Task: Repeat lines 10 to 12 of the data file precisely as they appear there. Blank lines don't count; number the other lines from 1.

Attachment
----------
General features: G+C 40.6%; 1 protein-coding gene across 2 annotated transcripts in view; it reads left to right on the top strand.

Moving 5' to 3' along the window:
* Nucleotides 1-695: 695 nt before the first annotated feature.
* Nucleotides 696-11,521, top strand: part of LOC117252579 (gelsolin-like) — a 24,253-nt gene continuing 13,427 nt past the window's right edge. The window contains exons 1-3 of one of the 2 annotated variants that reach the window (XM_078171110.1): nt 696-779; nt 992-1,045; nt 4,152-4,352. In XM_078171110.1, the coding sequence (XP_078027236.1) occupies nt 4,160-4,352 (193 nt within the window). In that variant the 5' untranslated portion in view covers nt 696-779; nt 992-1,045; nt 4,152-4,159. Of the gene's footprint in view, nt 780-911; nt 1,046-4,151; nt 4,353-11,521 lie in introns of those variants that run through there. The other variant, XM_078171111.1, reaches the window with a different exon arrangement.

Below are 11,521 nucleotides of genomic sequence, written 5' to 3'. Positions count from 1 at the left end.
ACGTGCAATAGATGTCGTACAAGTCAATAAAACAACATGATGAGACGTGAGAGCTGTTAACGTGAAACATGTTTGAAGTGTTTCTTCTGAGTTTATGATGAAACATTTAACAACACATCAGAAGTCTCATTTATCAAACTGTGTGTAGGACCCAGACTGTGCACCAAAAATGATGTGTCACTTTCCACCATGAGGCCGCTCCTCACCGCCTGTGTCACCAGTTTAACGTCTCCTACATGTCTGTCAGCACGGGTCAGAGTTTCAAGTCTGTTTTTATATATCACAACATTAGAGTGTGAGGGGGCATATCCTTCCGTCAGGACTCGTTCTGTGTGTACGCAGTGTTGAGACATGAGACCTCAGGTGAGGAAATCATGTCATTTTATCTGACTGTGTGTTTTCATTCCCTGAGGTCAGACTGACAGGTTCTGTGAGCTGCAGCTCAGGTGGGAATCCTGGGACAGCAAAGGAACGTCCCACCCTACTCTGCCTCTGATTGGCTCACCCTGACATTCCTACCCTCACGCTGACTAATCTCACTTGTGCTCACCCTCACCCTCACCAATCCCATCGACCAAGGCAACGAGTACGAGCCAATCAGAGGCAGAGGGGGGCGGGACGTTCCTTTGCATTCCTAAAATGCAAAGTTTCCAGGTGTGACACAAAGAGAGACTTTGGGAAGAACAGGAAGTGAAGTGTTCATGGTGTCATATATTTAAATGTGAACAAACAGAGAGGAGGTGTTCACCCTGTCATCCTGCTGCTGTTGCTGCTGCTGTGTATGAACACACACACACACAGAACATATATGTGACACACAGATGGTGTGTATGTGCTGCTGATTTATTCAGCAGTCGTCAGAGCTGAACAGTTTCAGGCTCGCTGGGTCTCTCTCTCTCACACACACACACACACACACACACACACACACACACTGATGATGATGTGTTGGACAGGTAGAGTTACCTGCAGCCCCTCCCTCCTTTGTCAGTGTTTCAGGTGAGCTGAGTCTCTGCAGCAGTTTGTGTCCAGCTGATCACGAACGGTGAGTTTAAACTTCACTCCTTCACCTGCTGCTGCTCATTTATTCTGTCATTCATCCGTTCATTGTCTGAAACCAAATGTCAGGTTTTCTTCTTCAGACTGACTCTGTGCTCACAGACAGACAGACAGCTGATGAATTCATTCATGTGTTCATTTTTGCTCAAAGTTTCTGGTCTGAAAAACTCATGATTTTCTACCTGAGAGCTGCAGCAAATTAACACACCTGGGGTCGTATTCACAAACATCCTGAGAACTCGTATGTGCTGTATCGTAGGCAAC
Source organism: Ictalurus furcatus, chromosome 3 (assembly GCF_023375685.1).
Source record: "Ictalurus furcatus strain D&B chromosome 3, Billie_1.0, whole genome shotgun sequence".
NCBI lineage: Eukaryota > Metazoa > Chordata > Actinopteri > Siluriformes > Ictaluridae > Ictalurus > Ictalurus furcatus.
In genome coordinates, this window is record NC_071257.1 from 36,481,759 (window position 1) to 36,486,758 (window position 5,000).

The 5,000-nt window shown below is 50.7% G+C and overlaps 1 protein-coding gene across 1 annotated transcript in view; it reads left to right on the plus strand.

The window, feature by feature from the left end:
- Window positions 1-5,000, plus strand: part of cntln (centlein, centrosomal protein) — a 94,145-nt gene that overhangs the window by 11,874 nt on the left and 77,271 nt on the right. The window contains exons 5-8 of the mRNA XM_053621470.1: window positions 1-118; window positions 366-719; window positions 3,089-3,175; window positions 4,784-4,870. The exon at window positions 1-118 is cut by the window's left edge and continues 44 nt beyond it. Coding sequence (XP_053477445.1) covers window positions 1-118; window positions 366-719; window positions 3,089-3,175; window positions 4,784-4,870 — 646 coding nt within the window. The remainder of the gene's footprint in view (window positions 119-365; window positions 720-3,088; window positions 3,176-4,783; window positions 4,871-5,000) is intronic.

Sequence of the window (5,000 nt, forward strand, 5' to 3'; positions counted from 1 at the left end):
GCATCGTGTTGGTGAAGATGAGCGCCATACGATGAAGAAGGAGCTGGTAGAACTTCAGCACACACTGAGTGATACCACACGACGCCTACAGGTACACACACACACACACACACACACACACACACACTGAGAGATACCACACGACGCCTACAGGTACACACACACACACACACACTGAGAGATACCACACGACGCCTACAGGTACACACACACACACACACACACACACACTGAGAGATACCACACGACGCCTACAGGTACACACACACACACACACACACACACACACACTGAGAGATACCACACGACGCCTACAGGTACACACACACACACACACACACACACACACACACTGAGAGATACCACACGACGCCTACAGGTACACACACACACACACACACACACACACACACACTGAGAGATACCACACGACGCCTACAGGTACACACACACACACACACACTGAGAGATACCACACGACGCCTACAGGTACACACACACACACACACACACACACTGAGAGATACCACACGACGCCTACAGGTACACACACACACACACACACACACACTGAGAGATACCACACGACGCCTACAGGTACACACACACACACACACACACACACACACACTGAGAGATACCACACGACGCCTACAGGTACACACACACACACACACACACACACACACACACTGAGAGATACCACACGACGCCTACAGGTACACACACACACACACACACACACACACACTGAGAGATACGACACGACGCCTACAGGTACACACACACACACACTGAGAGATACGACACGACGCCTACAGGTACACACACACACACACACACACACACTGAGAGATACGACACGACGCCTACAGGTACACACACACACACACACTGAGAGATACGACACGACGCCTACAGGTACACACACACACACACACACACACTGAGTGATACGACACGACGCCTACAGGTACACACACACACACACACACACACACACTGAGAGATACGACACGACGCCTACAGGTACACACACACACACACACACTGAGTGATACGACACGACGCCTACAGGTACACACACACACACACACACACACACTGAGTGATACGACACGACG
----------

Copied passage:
In genome coordinates, this window is record NC_071257.1 from 36,481,759 (window position 1) to 36,486,758 (window position 5,000).

The 5,000-nt window shown below is 50.7% G+C and overlaps 1 protein-coding gene across 1 annotated transcript in view; it reads left to right on the plus strand.

The window, feature by feature from the left end: